Friday, July 15, 2011

Online Friends & Writers Series — Kimberly Kinrade

Today I’d like to welcome Kimberly Kinrade to our online barnyard. I met Kimberley on twitter, and it was evident she was passionate about writing and people. If KK was a drink, it would come in a shot glass with a warning—drinking this may cause you to fall in love! This old bull watched a yearling, recently mustered out of the high-country, throw back a couple of KK’s, and surer than chickens lay eggs, he fell in love. Watching people fall in love is refreshing, and I admire Kimberly’s transparency, honesty and courage.  

This is from her bio: I’ve always believed that I have ink, rather than blood, running through my veins. As a child cloud gazing, where others saw shapes, I saw words.
By the time I was 10-years-old I was writing stories and poems and selling them to neighbors and family. (I also pulled out teeth prematurely to get cash from the Tooth Fairy, but that’s a whole other aspect to my personality.) — Pulled her teeth out!

Tena koe, Kimberley. E nga iwi o te ao katoa. Haere mai, haere mai, haere mai ~ To the people of the whole world. Welcome, welcome, welcome.

Tell us why you love writing, and sell your book/yourself to us.

Why do I write? Because I can’t NOT write. To quote from a piece in my book ~
The world around me shapes itself into words without any effort or will. If I don’t put them to paper, they haunt me. They clamor about in my head all day and night. They write themselves in my dreams. They take over. So I write them. Give them their own world in which to live. Give my head peace for a moment. I write to free myself from the tyranny of my words.

Bits of You & Pieces of Me IS me. It's a collection of pieces I've written over the last several years that reflect the tragedy and joy as I journeyed through an abusive marriage, into single motherhood, and finally into a world of my own shaping.


If you could travel back in time and talk to yourself, what age would you be and what would you say?

At 7 years old: Don't tell your brother to throw all toys out the window. You will get caught. 

At 11 years old: Twinkies are NOT your friend and your stomach will not always be flat. Eat broccoli instead.

At 16 years old: Go to Ireland. Don't miss the trip for a boy.

At 17 years old: It's not your fault. What happened wasn't your fault. You will recover and you will forgive.

At 21 years old: Stay at Sarah Lawrence College. Don't marry him. He will hurt you badly. Wait, do marry him, you will have 3 amazing kids from that marriage. It's not your fault. You will recover and you will forgive.

NOW: Look at all that you've gone through. You have nothing to fear. The worst has happened and you are still here, still strong, still smiling and writing and dreaming. Trust that the future will unfold with the promise of all that you are.

If you had the opportunity to talk to high school students, what would you talk about and why?

I would talk about archetypes and how they influence our own movement through life. We are all the hero on our own journey. We are all waiting to claim our power. And we all have the ability to shape our story.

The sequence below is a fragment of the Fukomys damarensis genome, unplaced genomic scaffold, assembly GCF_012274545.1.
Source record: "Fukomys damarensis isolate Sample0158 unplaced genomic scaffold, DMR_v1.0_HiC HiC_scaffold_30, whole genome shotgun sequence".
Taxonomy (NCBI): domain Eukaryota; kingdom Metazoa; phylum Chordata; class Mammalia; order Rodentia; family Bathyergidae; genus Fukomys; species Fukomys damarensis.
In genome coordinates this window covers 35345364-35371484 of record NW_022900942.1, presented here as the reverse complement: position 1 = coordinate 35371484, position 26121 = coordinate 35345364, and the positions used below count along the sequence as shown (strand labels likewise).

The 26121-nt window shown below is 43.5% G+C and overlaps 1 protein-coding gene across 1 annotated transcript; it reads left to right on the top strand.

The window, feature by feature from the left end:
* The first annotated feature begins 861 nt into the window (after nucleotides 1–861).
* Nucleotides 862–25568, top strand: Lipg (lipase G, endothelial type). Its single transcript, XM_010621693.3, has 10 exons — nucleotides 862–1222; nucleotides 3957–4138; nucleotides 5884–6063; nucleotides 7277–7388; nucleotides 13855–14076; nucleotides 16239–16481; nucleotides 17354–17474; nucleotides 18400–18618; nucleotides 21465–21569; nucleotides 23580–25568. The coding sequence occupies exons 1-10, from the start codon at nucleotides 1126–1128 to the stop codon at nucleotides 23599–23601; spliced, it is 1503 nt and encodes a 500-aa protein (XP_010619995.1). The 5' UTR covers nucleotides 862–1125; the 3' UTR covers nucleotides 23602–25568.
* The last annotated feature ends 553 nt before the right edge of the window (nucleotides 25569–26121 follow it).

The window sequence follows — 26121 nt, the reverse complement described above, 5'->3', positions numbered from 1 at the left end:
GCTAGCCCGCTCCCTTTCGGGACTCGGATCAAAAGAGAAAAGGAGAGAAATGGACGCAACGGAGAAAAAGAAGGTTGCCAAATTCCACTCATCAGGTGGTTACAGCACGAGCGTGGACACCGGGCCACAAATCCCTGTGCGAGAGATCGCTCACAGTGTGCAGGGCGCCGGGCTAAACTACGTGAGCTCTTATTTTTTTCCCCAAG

There are moments in my life that I’ll never forget, the images are fixed in my mind and the emotions are vibrant and telling. It’s these moments that define who I am, can you share a defining moment in your life?

The moment I looked into my first daughters eyes and saw God.


What’s on your bucket list that would surprise your family and friends?

I don’t think anything would surprise my friends and family anymore. I mean, I’ve travelled the world, am marrying a man WAY younger than me, have shaved my head ... there are no surprises left. But, maybe a few would be surprised to know that I want to become a black belt in martial arts.


And, because we love them, do you have a ghost/supernatural story to share?

Every proper theater must have a ghost haunting it, and ours was no exception. It was said that years ago the understudy to a play was in love with the leading man. She loved him so much that she conspired to poison the leading lady, his girlfriend, in hopes of stealing the role, and his heart.

Her plan backfired. When the leading lady became ill, the leading man dropped out of the play to be with her. In an effort to get his attention, the understudy hanged herself in the theater, hoping to be found. It is there that she remains, haunting the theater and all who act upon her stage.

When I was going to school for theater, I had glimpses of this ghost's handiwork. Props that disappeared and reappeared in random places. And one night, on opening night, even stranger things happened.
It was my job to ring the phone that the leading man would answer. I was young, only in 8th grade compared to the juniors and seniors in the play. I was the understudy to the leading lady.

I did my part, ringing the phone when it was time, then unplugged it and walked away. The leading man answered the phone, talked and hung up. The phone kept ringing. And ringing. I turned to see if I'd somehow left it plugged in. No, there was the chord, a whole foot apart from its outlet. But the phone wouldn't stop. It was then that I saw a shadow, a wisp of nothing turning the corner. And a chill went up my spine.

Understudies should never be ignored.

Thanks Kimberly!


Where’s Kimberly?  

If you want to fall in love with great writing you can order a shot glass of KK here and here. You can also follow Kimberly on twitter and keep updated on facebook.

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